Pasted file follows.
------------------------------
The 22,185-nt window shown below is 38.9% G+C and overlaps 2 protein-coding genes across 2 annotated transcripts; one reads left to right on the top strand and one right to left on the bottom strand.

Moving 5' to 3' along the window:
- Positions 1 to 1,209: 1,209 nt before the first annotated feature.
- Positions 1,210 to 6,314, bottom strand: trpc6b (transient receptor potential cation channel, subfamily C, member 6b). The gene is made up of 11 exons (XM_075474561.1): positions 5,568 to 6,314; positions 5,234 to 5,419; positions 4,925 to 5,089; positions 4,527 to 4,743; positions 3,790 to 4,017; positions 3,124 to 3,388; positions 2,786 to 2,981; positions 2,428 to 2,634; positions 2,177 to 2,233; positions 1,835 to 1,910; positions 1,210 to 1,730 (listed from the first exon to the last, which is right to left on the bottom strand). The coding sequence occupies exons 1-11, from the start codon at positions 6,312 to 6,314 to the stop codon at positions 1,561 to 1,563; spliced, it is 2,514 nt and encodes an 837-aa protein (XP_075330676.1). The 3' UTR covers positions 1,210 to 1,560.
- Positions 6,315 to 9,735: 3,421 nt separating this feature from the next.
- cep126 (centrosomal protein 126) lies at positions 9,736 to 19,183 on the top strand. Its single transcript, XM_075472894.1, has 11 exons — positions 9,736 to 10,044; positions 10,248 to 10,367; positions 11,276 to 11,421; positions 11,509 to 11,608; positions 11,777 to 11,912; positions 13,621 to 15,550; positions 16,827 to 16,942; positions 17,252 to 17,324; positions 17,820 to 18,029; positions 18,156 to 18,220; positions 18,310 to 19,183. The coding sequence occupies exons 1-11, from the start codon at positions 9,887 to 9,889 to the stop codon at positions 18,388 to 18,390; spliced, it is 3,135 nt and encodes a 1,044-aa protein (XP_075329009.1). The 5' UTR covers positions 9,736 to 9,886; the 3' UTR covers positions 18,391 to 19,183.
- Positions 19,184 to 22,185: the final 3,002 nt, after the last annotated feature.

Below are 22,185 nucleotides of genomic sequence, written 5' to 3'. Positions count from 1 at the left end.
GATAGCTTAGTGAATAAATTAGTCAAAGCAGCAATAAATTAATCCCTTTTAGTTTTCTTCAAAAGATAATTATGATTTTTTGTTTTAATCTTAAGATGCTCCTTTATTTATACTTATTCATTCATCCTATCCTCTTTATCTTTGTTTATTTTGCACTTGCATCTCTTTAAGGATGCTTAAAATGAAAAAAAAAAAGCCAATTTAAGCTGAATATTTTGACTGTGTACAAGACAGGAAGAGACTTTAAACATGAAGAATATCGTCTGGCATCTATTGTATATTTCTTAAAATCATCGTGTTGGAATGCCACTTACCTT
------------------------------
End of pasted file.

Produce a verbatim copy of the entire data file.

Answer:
The 22,185-nt window shown below is 38.9% G+C and overlaps 2 protein-coding genes across 2 annotated transcripts; one reads left to right on the top strand and one right to left on the bottom strand.

Moving 5' to 3' along the window:
- Positions 1 to 1,209: 1,209 nt before the first annotated feature.
- Positions 1,210 to 6,314, bottom strand: trpc6b (transient receptor potential cation channel, subfamily C, member 6b). The gene is made up of 11 exons (XM_075474561.1): positions 5,568 to 6,314; positions 5,234 to 5,419; positions 4,925 to 5,089; positions 4,527 to 4,743; positions 3,790 to 4,017; positions 3,124 to 3,388; positions 2,786 to 2,981; positions 2,428 to 2,634; positions 2,177 to 2,233; positions 1,835 to 1,910; positions 1,210 to 1,730 (listed from the first exon to the last, which is right to left on the bottom strand). The coding sequence occupies exons 1-11, from the start codon at positions 6,312 to 6,314 to the stop codon at positions 1,561 to 1,563; spliced, it is 2,514 nt and encodes an 837-aa protein (XP_075330676.1). The 3' UTR covers positions 1,210 to 1,560.
- Positions 6,315 to 9,735: 3,421 nt separating this feature from the next.
- cep126 (centrosomal protein 126) lies at positions 9,736 to 19,183 on the top strand. Its single transcript, XM_075472894.1, has 11 exons — positions 9,736 to 10,044; positions 10,248 to 10,367; positions 11,276 to 11,421; positions 11,509 to 11,608; positions 11,777 to 11,912; positions 13,621 to 15,550; positions 16,827 to 16,942; positions 17,252 to 17,324; positions 17,820 to 18,029; positions 18,156 to 18,220; positions 18,310 to 19,183. The coding sequence occupies exons 1-11, from the start codon at positions 9,887 to 9,889 to the stop codon at positions 18,388 to 18,390; spliced, it is 3,135 nt and encodes a 1,044-aa protein (XP_075329009.1). The 5' UTR covers positions 9,736 to 9,886; the 3' UTR covers positions 18,391 to 19,183.
- Positions 19,184 to 22,185: the final 3,002 nt, after the last annotated feature.

Below are 22,185 nucleotides of genomic sequence, written 5' to 3'. Positions count from 1 at the left end.
GATAGCTTAGTGAATAAATTAGTCAAAGCAGCAATAAATTAATCCCTTTTAGTTTTCTTCAAAAGATAATTATGATTTTTTGTTTTAATCTTAAGATGCTCCTTTATTTATACTTATTCATTCATCCTATCCTCTTTATCTTTGTTTATTTTGCACTTGCATCTCTTTAAGGATGCTTAAAATGAAAAAAAAAAAGCCAATTTAAGCTGAATATTTTGACTGTGTACAAGACAGGAAGAGACTTTAAACATGAAGAATATCGTCTGGCATCTATTGTATATTTCTTAAAATCATCGTGTTGGAATGCCACTTACCTT